Musial was often described as supportive of Robinson and baseball’s integration. Writers pointed to his youth, when he played with African-American players on the fields of Donora, Pa. In his biography on Musial, George Vecsey quotes Julius Hunter, a writer in St. Louis, who described how “while (Robinson) was catching the nastiest worst hell of his life, with catcalls and objects being hurled onto the field in a very racist St. Louis at the time, Stan was one of only a couple of the Cardinals who stayed above it all.” One story holds that because of what Musial said at first base to Robinson or because of what Musial said to stop the rumored strike Slaughter slugged him in the gut. That was the reason behind Musial’s departure from the team for a stomach ailment, not the appendicitis that was advertised. Vecsey does tremendous reporting to pry truth from legend in a whole chapter devoted to Robinson and Musial in Stan Musial: An American Life.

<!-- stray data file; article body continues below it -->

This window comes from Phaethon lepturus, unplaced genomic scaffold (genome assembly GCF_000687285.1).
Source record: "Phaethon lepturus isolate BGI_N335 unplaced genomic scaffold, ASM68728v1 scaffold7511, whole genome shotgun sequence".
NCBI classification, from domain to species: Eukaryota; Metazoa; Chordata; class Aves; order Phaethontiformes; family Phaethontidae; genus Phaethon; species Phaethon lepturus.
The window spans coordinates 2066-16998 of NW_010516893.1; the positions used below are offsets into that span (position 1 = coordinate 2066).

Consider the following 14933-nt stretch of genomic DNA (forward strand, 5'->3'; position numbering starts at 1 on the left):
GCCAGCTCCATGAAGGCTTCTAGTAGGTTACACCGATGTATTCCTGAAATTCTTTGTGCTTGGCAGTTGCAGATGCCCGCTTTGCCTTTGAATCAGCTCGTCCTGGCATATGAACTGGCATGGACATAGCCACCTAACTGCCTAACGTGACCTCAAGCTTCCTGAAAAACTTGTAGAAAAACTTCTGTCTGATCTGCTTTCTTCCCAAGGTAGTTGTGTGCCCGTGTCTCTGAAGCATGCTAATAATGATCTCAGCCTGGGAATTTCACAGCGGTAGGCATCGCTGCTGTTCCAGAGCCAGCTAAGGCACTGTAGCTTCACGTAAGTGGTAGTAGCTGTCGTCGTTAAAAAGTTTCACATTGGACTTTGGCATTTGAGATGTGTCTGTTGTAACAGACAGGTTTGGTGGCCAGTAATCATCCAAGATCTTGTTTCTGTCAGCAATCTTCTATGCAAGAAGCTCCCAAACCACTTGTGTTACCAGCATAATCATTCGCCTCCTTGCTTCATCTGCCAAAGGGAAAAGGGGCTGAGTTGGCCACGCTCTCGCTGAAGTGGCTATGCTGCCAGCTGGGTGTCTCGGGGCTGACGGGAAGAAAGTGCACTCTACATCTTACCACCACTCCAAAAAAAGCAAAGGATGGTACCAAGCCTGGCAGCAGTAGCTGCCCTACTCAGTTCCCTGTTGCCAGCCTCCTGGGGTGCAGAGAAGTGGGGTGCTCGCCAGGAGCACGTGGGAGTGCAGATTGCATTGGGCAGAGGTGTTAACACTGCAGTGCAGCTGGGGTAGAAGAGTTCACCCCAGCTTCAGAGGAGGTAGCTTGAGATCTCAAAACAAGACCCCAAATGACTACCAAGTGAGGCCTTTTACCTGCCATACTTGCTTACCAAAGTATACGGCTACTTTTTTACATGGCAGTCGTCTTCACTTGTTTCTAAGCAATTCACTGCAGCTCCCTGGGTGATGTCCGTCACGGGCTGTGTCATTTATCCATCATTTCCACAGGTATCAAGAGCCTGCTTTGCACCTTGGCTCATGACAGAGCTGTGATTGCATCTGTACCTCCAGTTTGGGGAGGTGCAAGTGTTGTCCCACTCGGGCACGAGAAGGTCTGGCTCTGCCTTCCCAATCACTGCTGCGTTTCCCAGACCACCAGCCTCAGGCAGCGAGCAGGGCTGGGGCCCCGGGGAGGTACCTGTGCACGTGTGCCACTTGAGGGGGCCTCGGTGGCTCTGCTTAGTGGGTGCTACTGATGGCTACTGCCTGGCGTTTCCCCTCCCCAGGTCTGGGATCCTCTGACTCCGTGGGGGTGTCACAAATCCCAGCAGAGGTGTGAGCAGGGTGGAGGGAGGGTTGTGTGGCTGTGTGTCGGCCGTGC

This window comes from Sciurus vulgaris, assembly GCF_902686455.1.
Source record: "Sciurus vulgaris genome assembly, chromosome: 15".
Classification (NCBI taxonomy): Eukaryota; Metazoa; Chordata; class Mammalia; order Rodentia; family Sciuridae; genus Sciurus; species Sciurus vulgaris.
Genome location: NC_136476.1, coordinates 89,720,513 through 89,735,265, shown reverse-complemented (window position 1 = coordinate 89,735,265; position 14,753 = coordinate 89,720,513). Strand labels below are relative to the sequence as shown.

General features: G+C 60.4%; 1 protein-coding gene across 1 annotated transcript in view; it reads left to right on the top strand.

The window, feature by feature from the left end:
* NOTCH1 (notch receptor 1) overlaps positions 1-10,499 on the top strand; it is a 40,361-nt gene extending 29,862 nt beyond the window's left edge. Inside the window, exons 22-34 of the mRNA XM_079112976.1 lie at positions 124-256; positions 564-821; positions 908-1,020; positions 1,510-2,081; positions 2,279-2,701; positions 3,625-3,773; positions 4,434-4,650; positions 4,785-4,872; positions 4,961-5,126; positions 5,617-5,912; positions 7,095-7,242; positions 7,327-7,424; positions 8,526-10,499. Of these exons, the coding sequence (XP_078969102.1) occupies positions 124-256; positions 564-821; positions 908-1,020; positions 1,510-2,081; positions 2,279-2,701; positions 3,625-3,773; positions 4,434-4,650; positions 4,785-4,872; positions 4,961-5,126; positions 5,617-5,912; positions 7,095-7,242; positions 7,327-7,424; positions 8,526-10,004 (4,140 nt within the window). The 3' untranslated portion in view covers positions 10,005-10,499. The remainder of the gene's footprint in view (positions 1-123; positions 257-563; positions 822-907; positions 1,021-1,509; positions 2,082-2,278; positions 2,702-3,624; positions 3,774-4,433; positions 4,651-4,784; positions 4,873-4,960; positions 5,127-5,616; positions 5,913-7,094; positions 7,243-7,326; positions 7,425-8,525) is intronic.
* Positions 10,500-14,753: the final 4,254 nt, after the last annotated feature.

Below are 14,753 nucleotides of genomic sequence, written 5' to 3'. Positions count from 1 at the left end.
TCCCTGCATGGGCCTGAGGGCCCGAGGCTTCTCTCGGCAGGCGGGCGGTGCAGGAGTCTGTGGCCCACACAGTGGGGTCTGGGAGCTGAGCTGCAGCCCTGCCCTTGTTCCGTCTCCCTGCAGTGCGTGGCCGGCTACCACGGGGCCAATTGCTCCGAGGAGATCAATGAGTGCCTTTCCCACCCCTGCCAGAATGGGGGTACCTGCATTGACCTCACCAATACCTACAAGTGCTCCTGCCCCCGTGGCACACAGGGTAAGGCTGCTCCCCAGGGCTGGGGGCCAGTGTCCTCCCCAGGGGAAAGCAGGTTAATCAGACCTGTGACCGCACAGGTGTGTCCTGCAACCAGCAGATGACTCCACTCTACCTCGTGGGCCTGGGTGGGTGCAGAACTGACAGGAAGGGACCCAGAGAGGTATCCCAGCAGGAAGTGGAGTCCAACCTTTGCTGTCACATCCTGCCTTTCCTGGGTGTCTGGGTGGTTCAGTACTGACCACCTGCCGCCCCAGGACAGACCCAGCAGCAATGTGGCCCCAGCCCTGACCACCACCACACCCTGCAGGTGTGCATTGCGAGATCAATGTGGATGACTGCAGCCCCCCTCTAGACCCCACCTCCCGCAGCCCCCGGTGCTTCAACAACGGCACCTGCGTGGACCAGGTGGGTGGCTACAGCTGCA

Vecsey counts three different versions of the first-base talk. There is the one mentioned above. There is the one that involves a fight between Slaughter and Musial afterward or perhaps during the alleged discussions of boycotting the games. There is the one recalled later by witnesses at the game. Vecsey writes, “The fight version is bogus.” He illustrates how Branca did have a no-hitter going in the game, but the righty was out of the game when the spiking happened in the 11th inning. Robinson did reach first base in the 12th inning with a leadoff single. Roger Kahn, celebrated author of The Boys of Summer, quoted Robinson telling Musial, “I wish I could punch the son of a (gun) in the mouth.” Musial, during interviews, often said there was an exchange but it “happened so quickly.”